Although there are times a doctor may not truly reveal what among the mentioned causes above is the reason for your miscarriage, normally extensive tests are conducted when a woman has met with two or three miscarriages.

Risk period

According to research findings, about 80 percent of miscarriages happen during the first trimester. First trimester of pregnancy is considered between zero to 13 weeks.

These early weeks mark the highest risk of a miscarriage. A woman can have a miscarriage in the first week or two without realizing she’s pregnant. It may sometimes seem and feel like a late period.

Signs and symptoms

The most common signs of a miscarriage are bleeding and cramping that are felt in the abdomen, pelvis, or lower back.

Some women experience spotting (light bleeding) during pregnancy.

A few drops or light flow of brown or dark red doesn’t necessarily mean trouble.

However, a doctor should be seen right away if there is bright red blood, particularly in large amounts.

Cramping can also happen in normal pregnancies, but severe or occurring more on one side of the pelvis is never a good sign.


The majority of miscarriages are a result of genetic abnormalities and other health factors that are beyond human control and it is for those reasons that there is not a whole lot that can be done for prevention.

Doctors do recommend that the best thing one can do is to keep yourself as healthy as possible before trying to conceive and throughout the duration of your pregnancy.

Some of the suggested tips are easy to follow to staying healthy during pregnancy.

These include eating a well-balanced diet, exercising regularly, avoiding alcohol, recreational drugs, and cigarette smoking at all times.

For the caffeine lovers, doctors recommend reducing caffeine intake to 200 mg or less per day is equally as important for fetal growth and regular visits to the clinic, beginning as early as possible are highly recommended by all health care providers.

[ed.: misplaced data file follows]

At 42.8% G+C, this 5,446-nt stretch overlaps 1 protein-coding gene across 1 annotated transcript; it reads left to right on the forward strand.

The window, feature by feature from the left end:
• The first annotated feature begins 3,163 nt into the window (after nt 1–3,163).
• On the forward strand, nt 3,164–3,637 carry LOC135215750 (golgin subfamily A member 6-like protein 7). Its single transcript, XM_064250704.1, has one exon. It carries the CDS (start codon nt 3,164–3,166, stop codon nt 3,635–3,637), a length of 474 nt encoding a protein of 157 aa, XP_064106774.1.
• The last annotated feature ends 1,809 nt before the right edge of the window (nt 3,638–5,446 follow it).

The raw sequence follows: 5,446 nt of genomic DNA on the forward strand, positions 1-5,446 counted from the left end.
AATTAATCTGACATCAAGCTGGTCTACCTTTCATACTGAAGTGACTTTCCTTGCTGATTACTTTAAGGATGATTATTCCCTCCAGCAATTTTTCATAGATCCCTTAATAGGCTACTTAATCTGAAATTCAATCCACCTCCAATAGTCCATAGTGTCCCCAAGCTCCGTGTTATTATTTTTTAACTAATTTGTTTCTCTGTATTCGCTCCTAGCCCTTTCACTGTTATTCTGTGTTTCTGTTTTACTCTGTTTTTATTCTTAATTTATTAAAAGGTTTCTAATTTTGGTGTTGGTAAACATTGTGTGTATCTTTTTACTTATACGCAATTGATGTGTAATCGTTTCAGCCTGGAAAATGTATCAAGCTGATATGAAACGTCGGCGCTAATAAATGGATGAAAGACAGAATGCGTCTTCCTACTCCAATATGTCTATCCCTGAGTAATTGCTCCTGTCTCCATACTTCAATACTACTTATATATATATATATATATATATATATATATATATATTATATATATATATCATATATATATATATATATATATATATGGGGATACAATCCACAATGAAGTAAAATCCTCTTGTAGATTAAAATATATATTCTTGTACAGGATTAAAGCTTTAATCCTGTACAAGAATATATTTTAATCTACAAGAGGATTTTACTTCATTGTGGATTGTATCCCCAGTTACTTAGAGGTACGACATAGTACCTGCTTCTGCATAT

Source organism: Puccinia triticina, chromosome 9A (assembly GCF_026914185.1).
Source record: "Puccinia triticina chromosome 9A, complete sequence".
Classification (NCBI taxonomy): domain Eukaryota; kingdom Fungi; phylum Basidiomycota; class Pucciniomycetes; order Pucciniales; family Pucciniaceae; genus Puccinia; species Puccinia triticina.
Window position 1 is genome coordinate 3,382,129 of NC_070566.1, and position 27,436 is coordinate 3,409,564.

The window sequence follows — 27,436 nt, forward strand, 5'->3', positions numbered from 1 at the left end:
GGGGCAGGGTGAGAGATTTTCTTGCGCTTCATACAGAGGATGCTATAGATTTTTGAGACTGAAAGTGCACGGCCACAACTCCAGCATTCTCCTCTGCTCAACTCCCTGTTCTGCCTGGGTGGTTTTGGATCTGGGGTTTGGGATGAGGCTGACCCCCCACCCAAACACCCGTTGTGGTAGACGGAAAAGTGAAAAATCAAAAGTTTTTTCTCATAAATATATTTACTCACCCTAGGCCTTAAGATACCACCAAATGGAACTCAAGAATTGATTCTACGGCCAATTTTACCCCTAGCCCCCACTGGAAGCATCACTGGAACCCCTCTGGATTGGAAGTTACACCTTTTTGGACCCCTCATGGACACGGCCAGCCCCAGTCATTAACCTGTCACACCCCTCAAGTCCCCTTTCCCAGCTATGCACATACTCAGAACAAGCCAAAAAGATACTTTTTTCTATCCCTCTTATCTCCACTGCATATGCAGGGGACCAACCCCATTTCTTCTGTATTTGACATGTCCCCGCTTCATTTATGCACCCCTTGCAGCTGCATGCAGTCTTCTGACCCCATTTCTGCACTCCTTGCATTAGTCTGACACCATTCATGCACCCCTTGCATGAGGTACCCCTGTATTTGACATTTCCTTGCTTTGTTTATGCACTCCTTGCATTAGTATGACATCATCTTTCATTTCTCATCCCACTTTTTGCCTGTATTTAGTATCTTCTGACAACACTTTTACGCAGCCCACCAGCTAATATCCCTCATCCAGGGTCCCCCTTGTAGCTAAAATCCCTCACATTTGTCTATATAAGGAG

If you are worried about your risk of having a pregnancy affected by chromosomal issues, you can speak to your doctor about genetic testing before trying to conceive.

A blood sample will be taken from one or both partners, and then sent to a laboratory to be evaluated for major genetic disorders.

This testing and other evaluation are generally done after someone has recurrent losses.

Local care

Through the Aunt Rafiki platform, Hilda is able to keep up with her patients through online platforms to help assist pregnant women on how to take better care of themselves and their bodies to increase chances of a safer delivery.

“We help women acknowledge their loss, listens and gives them a safe place to grieve, educates them on what is normal after miscarriage (slight back/abd pain and pv discharge on first days)” explains Hilda.

She also connects them with other women who have had a miscarriage so they do not feel alone and know that others understand how they feel.

She also teaches them the importance of proceeding with pregnancy care (mineral supplements) and helps them plan their diets.

As the Nigerian actress, Adesua Etomi said in her recent testimony of how she lost her twins to miscarriage, “no woman needs to feel ashamed for having gone through miscarriage.”

Societies need to open up more on matters affecting women’s health just as much as we can comfortably address issues about different organs malfunctioning like the heart, kidneys, livers and more.